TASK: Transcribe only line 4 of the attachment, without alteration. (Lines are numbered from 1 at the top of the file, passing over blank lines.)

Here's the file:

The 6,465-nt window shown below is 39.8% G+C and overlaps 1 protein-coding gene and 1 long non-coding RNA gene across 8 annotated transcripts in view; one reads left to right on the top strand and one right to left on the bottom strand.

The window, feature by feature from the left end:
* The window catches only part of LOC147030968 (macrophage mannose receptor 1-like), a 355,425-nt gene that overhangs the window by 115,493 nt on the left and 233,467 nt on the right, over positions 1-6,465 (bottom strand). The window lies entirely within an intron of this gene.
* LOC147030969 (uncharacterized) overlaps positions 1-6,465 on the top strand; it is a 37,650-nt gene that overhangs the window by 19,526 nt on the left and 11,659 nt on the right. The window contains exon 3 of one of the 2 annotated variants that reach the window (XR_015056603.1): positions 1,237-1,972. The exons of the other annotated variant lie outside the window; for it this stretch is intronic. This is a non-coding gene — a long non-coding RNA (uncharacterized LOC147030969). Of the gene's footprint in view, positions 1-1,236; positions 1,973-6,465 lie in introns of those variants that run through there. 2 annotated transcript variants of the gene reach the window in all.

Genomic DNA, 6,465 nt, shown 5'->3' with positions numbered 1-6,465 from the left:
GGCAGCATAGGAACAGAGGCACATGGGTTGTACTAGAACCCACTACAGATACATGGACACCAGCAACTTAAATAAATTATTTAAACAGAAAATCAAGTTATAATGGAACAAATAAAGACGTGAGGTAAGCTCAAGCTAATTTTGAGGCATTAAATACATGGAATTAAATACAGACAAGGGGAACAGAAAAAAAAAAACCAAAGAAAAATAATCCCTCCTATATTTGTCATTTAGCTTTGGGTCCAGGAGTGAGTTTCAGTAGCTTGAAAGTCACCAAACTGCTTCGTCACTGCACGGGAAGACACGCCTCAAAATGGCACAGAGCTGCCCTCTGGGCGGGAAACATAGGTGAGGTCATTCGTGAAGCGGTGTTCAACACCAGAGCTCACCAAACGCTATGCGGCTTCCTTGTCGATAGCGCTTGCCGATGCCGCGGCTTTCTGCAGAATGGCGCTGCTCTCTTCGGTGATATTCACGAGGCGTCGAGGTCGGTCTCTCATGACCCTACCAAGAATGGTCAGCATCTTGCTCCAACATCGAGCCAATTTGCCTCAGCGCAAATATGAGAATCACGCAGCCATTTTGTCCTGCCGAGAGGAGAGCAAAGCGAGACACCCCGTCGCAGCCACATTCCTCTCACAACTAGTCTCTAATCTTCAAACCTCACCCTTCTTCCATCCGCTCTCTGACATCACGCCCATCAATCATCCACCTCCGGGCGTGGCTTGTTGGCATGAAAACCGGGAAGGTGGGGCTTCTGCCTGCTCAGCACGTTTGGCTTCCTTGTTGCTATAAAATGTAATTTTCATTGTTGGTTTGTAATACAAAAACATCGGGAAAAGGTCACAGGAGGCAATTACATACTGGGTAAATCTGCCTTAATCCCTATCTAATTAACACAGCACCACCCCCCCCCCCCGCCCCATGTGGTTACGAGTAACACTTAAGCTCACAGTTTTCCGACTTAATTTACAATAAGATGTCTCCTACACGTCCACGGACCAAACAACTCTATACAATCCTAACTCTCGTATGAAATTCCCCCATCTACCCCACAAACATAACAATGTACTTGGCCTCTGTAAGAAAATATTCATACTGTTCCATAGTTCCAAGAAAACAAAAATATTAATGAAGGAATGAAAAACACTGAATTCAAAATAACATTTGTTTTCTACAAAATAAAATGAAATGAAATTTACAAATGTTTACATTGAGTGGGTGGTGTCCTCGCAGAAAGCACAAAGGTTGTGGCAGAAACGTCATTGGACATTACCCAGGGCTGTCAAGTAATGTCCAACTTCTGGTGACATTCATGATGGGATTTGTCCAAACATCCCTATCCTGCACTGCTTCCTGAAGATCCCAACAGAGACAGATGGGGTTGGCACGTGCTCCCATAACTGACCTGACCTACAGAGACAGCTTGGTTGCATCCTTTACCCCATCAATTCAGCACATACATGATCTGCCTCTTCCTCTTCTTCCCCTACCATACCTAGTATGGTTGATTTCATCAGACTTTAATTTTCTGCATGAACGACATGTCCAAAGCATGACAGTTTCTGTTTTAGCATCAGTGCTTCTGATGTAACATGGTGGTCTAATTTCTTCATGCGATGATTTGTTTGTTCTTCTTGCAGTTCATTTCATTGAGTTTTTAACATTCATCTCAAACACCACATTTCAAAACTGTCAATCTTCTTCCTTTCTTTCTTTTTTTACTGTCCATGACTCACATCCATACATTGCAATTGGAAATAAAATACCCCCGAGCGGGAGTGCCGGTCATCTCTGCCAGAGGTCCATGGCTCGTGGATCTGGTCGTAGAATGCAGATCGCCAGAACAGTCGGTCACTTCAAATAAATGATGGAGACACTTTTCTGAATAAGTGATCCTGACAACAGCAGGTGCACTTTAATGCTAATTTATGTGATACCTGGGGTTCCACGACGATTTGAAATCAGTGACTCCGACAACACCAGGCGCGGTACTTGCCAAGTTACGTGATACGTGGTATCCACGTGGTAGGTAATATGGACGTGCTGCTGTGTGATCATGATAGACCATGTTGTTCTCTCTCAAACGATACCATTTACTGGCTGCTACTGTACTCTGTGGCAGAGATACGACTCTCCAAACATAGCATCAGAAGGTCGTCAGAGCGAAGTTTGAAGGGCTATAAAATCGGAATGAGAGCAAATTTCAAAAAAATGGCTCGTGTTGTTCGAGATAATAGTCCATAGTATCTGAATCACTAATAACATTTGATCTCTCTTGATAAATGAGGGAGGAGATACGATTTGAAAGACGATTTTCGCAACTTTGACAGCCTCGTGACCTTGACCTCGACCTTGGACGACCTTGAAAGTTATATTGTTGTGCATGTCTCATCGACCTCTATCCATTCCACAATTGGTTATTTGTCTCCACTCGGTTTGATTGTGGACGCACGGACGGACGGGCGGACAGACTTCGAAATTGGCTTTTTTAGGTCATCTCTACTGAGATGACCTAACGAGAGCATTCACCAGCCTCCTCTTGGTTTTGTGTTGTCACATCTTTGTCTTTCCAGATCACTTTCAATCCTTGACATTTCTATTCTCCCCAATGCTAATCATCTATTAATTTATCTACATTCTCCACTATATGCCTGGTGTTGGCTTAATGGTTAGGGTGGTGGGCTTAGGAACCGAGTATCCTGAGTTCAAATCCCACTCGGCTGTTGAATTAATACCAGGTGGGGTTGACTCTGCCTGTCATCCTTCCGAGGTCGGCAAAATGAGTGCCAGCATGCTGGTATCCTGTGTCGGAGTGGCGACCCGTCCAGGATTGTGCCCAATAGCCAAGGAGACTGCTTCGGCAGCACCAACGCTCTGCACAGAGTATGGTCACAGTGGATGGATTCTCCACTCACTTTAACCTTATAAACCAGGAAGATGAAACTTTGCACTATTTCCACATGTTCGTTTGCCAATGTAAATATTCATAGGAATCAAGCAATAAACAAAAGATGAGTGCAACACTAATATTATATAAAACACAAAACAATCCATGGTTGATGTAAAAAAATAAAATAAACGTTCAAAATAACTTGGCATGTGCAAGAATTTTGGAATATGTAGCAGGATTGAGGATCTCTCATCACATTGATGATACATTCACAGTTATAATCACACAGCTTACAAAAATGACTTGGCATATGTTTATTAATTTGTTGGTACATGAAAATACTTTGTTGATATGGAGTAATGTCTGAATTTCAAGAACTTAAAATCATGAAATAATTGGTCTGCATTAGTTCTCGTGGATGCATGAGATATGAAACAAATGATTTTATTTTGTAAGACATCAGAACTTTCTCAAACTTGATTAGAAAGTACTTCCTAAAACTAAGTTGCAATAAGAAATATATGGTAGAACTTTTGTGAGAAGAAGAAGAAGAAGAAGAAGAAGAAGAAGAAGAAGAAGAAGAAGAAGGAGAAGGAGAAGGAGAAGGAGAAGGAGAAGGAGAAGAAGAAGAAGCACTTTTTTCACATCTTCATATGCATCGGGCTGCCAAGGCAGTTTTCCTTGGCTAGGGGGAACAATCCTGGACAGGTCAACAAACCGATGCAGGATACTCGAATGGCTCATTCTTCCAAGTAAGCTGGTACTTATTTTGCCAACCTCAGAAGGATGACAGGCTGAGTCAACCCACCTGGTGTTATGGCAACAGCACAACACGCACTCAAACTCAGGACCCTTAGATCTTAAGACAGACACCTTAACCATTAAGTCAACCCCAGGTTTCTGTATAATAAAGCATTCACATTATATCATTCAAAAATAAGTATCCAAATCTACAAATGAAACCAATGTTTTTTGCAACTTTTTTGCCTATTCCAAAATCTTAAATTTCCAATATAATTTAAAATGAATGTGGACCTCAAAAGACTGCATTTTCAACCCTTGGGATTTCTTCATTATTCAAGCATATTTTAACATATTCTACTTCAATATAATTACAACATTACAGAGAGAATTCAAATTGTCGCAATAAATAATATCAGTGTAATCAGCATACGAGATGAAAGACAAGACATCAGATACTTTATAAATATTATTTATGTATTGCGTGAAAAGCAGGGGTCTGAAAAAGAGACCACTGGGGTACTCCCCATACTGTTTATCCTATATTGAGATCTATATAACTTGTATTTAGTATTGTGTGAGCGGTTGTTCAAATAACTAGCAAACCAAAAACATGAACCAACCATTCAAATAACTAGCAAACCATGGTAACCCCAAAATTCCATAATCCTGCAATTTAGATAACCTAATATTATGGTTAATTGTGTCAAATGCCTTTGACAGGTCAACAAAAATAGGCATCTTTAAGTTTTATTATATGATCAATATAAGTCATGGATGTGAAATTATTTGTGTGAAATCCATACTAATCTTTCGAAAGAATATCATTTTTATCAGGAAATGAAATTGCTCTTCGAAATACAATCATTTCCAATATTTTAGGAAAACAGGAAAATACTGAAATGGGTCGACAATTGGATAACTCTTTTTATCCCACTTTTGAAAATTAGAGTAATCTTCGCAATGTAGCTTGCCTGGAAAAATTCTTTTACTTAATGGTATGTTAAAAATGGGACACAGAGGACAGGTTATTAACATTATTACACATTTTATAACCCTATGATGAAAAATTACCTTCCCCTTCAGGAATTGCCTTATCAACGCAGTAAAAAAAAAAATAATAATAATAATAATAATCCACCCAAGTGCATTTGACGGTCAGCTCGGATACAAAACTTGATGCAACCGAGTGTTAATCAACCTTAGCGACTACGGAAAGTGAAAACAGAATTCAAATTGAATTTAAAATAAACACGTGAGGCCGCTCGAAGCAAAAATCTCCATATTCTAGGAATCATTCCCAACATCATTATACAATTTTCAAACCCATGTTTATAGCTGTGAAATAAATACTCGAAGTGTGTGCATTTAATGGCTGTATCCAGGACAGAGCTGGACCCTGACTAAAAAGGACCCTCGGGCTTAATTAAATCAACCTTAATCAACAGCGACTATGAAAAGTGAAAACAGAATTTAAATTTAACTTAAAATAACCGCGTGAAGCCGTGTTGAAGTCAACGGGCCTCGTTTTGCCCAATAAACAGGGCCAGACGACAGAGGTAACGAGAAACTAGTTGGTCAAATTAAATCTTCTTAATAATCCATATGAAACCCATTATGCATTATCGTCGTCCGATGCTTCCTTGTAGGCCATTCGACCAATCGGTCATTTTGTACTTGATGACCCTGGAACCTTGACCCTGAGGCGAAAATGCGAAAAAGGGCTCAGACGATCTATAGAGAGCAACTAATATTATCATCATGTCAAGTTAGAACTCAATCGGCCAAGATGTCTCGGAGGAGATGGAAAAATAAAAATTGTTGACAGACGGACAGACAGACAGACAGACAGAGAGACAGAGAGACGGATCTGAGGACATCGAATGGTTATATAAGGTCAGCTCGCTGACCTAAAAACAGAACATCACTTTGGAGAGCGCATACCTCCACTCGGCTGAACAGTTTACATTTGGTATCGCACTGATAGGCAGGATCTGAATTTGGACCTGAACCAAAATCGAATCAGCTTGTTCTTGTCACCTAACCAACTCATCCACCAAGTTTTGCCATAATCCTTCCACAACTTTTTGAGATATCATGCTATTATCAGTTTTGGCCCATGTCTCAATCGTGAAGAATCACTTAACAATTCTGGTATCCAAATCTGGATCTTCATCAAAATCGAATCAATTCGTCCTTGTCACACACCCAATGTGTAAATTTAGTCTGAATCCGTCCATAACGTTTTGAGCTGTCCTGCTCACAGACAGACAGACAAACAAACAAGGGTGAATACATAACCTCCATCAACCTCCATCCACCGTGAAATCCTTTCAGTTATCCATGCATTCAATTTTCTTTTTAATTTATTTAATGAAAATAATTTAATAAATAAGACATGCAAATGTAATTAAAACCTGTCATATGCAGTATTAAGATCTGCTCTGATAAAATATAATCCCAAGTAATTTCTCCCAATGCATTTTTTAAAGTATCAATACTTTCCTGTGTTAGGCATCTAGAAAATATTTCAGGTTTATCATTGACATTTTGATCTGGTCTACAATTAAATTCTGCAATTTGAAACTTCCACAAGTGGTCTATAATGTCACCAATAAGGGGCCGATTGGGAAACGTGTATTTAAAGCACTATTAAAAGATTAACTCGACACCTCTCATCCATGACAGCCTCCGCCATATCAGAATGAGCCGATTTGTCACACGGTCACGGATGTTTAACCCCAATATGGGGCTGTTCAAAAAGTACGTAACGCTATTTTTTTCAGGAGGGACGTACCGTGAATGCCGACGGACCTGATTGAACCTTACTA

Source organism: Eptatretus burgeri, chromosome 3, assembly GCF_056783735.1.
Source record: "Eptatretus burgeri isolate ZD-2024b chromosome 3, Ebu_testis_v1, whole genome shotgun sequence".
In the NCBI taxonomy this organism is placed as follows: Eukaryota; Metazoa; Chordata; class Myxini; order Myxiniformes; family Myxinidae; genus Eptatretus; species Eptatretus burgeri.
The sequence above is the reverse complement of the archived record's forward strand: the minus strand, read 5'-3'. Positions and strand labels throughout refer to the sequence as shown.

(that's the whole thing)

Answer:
* LOC147030969 (uncharacterized) overlaps positions 1-6,465 on the top strand; it is a 37,650-nt gene that overhangs the window by 19,526 nt on the left and 11,659 nt on the right. The window contains exon 3 of one of the 2 annotated variants that reach the window (XR_015056603.1): positions 1,237-1,972. The exons of the other annotated variant lie outside the window; for it this stretch is intronic. This is a non-coding gene — a long non-coding RNA (uncharacterized LOC147030969). Of the gene's footprint in view, positions 1-1,236; positions 1,973-6,465 lie in introns of those variants that run through there. 2 annotated transcript variants of the gene reach the window in all.